Face masks should be washed and tumble dried each day, study finds

Sarah Knapton
·2-min read
Masks prevent emissions but also store droplets and aerosols and could be a source of infection - Getty Images Europe
Masks prevent emissions but also store droplets and aerosols and could be a source of infection - Getty Images Europe
Coronavirus Article Bar with counter
Coronavirus Article Bar with counter

Face masks should be washed daily at 60C and tumble dried if possible in order to completely kill off any traces of coronavirus, experts have said.

A recent study by the University of California found that particles can build up in masks and regular washing is important.

Professor William Ristenpart, a chemical engineer at the university, found that while masks prevent emissions they also store droplets and aerosols and could be a source of infection. 

"Our results suggest that individuals using homemade fabric masks should take care to wash or otherwise sterilise them on a regular basis to minimise the possibility of emission," he wrote in a recent paper published in Nature. 

The World Health Organisation (WHO) recommends that reusable masks should be changed more frequently than daily if they get dirty, damp or wet. They should also be stored in a clear, resealable plastic bag between uses and only touched by their elastic straps.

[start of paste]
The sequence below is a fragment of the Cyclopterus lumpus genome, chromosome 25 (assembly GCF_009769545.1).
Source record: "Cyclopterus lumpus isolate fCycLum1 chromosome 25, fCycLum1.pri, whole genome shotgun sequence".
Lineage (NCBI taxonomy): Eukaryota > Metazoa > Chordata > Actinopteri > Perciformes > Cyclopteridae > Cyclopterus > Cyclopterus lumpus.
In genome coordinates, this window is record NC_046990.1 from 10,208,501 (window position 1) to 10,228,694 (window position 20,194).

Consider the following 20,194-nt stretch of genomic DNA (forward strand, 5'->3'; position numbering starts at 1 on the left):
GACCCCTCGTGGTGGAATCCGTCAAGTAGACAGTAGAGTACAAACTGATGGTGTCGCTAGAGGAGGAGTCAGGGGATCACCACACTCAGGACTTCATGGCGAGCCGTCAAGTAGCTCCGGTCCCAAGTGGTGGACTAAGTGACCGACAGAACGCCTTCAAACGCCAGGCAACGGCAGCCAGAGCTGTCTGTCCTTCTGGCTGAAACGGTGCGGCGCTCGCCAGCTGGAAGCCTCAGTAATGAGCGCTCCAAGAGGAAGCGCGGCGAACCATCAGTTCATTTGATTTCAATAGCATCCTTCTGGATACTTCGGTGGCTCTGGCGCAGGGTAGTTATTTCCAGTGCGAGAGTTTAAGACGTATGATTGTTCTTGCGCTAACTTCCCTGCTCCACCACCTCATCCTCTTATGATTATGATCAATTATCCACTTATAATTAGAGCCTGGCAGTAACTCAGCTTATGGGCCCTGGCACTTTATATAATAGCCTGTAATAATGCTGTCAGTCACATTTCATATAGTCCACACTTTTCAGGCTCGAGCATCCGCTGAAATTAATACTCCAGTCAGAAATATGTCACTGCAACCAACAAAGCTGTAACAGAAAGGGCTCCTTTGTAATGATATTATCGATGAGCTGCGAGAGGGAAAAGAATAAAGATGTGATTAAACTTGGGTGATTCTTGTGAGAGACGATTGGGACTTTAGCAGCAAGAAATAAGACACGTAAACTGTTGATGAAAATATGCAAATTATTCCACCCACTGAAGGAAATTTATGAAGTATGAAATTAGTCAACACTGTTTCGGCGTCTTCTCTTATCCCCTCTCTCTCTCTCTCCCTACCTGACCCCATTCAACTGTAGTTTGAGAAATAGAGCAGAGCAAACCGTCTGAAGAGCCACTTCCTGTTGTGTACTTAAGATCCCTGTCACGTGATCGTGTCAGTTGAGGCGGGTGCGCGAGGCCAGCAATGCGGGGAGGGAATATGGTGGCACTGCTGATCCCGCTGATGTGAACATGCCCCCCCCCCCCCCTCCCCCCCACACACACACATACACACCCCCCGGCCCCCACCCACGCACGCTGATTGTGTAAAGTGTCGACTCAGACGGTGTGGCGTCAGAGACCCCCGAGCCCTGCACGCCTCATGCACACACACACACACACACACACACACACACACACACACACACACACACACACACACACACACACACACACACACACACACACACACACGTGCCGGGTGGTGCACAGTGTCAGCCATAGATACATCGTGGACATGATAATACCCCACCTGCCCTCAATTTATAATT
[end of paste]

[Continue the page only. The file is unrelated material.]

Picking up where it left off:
Previous research has shown that bacteria and viruses can linger on the outside of masks. The Government recommends that people should avoid touching the part of the covering that has been in contact with the nose or mouth, and should wash their hands after touching a mask. 

Face coverings should also not be placed on a table when eating in a restaurant or drinking in a pub

Experts at Johns Hopkins University in the US recommend keeping at least two reusable masks so that one can be in the wash. If washed by hand, masks should be scrubbed for at least 20 seconds and then dried on a high heat in a tumble dryer.

The University of New South Wales, in Sydney, said it was important to wash masks after each wearing after finding virus on the inside and outside of both surgical and cloth masks.

Studies have demonstrated that surgical masks can contain and therefore reduce the dissemination of droplets and aerosols produced by a sick wearer by up to three to four-fold, and home-made cloth masks up to  two to four-fold.

Surgical masks can also protect the wearer to some degree by reducing the exposure to incoming droplets and aerosols by up to six-fold.